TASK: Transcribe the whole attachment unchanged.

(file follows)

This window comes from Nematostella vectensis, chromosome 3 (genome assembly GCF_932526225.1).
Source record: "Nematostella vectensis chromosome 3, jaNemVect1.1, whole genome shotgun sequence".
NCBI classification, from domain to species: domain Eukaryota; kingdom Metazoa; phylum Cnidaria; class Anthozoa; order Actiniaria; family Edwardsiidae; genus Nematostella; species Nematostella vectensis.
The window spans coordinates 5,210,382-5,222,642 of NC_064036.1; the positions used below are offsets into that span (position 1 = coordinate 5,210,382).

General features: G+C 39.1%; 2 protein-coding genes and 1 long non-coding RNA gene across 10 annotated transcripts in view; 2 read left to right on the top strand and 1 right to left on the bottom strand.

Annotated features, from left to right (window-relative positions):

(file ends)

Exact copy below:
This window comes from Nematostella vectensis, chromosome 3 (genome assembly GCF_932526225.1).
Source record: "Nematostella vectensis chromosome 3, jaNemVect1.1, whole genome shotgun sequence".
NCBI classification, from domain to species: domain Eukaryota; kingdom Metazoa; phylum Cnidaria; class Anthozoa; order Actiniaria; family Edwardsiidae; genus Nematostella; species Nematostella vectensis.
The window spans coordinates 5,210,382-5,222,642 of NC_064036.1; the positions used below are offsets into that span (position 1 = coordinate 5,210,382).

General features: G+C 39.1%; 2 protein-coding genes and 1 long non-coding RNA gene across 10 annotated transcripts in view; 2 read left to right on the top strand and 1 right to left on the bottom strand.

Annotated features, from left to right (window-relative positions):